Ted Wilson of Union Loafers
Like a growing number of artisan bread bakers, Ted Wilson prefers to work with wet doughs, which allow him to develop unique flavors with lengthy fermentation times. Wilson, co-founder and bread baker at Union Loafers in St. Louis, joins many of today’s top bakers on a similar mission: To bake great bread using local ingredients.

“I’d really like to work with a mill that is part of a cooperative that works with local wheat farmers in Illinois and Missouri,” Wilson says. ‘We want to be transparent with where we are getting our grain.”

There’s a rising movement of artisan bread shops popping up across the country that appeal to ever-growing demand for clean label bread made with a simple list of ingredients. Opened in October 2015, St. Louis-based Union Loafers is such a bread bakery that specializes in naturally leavened, hearth-baked breads modeled on old-world techniques.

Wilson concentrates on baking great bread with the characteristic techniques involved in working with wet dough and just a handful of ingredients. He loves knowing where all of his ingredients come from and believes it makes a difference in the flavor. “A lot of this really tastes good.”

Wilson, 34, has been baking bread or pizza since the age of 16. He moved from his hometown St. Louis to New York City 10 years ago to work for a record label, as the music industry happened to be his career path at the time. Then one day, as he worked in a building across the street from New York City’s renowned Amy’s Bread, he stared at a constant reminder of another of his passions, baking bread, and decided to pursue a different job. Sullivan Street Bakery, owned by James Beard award winning baker Jim Lahey, was hiring for a retail position, and Wilson got it.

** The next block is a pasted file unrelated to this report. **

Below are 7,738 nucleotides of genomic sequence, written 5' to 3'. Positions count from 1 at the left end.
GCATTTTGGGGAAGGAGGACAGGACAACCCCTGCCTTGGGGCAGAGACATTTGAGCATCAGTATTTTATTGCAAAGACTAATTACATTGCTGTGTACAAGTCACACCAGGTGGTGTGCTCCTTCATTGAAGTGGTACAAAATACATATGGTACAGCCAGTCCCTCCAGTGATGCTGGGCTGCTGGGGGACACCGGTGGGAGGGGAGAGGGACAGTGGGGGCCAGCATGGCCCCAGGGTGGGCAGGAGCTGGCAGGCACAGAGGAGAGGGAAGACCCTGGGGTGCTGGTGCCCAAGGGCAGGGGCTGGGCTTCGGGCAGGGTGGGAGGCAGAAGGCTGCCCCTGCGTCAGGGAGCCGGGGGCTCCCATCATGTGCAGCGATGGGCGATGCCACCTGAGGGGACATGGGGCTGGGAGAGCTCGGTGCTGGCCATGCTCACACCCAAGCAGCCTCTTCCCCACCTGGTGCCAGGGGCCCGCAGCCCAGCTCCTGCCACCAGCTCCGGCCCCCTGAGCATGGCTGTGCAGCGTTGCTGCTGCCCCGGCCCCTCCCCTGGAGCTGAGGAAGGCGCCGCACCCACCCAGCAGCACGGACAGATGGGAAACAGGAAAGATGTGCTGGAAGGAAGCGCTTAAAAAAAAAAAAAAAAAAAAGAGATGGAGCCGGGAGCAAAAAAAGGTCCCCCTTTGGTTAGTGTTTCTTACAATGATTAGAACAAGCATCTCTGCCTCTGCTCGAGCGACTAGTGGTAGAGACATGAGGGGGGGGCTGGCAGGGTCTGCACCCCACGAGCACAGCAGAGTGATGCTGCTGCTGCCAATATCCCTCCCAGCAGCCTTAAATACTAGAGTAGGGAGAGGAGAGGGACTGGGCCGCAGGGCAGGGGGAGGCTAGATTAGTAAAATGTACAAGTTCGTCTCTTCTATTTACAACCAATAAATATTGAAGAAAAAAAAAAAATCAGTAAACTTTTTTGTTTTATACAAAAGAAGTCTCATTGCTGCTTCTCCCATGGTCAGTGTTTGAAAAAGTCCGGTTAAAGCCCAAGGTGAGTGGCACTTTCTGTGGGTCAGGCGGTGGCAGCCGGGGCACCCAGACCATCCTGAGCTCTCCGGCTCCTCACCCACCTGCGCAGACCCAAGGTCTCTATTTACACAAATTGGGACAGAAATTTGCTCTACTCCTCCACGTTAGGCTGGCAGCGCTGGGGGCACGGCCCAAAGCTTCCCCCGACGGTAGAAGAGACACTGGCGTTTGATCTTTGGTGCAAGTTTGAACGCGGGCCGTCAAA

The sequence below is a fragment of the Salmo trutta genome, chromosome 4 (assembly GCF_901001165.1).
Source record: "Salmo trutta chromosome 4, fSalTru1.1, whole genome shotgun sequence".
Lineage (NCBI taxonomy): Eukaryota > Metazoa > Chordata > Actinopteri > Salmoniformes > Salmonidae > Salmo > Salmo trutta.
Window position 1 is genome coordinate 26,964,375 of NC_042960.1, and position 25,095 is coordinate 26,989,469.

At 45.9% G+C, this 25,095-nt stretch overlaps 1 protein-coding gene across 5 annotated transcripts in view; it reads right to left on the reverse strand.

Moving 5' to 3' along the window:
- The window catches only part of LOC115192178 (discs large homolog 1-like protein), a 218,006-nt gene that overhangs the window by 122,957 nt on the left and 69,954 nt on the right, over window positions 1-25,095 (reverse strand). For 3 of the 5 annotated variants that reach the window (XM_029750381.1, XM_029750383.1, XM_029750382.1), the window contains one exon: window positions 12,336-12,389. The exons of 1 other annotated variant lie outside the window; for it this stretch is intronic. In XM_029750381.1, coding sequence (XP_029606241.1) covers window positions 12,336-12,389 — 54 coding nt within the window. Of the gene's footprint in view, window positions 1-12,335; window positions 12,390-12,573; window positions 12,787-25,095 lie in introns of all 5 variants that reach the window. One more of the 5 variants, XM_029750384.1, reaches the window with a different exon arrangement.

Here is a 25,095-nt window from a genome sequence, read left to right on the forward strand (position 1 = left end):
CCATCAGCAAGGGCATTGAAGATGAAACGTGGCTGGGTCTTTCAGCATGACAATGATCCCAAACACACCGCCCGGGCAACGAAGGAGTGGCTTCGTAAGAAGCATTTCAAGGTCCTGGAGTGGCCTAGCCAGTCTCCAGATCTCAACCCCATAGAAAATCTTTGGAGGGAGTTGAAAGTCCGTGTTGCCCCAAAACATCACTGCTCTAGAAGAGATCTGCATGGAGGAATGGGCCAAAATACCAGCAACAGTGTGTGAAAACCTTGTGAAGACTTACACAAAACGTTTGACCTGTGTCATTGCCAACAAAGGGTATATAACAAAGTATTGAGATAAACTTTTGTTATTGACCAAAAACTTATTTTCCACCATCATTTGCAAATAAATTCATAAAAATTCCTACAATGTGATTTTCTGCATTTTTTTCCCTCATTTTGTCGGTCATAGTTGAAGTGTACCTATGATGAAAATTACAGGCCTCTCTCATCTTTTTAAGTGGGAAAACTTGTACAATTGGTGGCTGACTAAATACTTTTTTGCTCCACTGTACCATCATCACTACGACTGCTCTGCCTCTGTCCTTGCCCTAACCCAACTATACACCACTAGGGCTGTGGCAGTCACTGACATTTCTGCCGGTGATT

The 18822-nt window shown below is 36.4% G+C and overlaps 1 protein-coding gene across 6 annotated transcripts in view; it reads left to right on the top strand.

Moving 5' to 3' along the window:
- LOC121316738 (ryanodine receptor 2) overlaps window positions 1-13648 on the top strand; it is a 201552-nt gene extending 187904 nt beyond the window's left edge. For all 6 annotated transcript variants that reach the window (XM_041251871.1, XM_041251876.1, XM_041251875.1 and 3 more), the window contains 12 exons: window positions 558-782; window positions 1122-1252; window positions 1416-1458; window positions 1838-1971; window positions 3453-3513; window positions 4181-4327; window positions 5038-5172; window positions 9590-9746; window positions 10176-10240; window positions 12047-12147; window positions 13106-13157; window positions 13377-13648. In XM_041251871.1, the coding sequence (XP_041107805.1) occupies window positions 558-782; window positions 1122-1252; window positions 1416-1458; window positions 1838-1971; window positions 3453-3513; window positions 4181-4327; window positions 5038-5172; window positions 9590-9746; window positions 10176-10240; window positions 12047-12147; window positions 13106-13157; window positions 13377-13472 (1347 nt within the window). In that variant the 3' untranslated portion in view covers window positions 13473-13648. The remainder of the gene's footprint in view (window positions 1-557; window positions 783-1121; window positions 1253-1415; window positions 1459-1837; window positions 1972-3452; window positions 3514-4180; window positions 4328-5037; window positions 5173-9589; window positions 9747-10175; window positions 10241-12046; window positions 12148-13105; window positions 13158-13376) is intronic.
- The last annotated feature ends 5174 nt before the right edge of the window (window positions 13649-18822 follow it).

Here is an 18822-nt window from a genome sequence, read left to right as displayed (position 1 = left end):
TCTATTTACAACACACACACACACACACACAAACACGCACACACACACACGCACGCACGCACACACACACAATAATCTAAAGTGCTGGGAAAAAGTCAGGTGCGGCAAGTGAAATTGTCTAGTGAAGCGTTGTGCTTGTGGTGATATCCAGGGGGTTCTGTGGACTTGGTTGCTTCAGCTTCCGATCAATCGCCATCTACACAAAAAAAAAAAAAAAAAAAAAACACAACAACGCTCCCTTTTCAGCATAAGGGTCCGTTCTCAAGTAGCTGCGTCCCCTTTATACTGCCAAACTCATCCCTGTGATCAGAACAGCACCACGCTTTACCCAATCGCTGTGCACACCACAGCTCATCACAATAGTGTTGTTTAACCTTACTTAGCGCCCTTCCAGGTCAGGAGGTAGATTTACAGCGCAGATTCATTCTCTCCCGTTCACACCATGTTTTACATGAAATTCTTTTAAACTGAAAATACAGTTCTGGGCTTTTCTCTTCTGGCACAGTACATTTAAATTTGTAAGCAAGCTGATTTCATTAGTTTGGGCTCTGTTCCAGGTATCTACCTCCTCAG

At about the same time, Lahey’s now famous no-knead bread recipe was going viral, and Lahey needed someone at his bakery to mix the dough for his recipe that is made with four ingredients: water, flour yeast and salt. “I was mixing 360 kilos of flour, and using a big hydraulic lift to get the dough out,” Wilson recalls. “Jim trusted me. Then I moved from mixer to the oven and then to overnight production manager.” Ultimately, Wilson yearned to return to St. Louis to start his own place, which he did last year with Union Loafers co-founder Sean Netzer.

Union Loafers serves up some of the best sandwiches in town since opening in October 2015, and critics rave about their breads. The cafe is open for lunch and offers sandwiches, tartines, salad and soup in a casual space. Fresh breads including baguettes, ciabatta, rye, oat porridge, light & mild, and dark & mild are available in the afternoon until they sell out.

Sandwich breads play a pivotal role in the success of any bakery cafe. At Union Loafers Cafe and Bread Bakery in St. Louis, Wilson concentrates on the art of bread baking as he prepares the daily offerings of ciabatta, rye, light & mild and other breads baked in their ABS deck oven.

Ciabatta, one of the trickiest sandwich breads to make well, is the centerpiece of two sandwiches on the Union Loafers menu, the roasted pork sandwich and the smoked beet with sauerkraut, thousand island, emmenthaler, and hard egg. The cafe also serves a ham and cheddar sandwich on rye and a nut butter sandwich on light & mild bread.

“Right now, it’s all about how to make the bread well and be consistent,” says Wilson.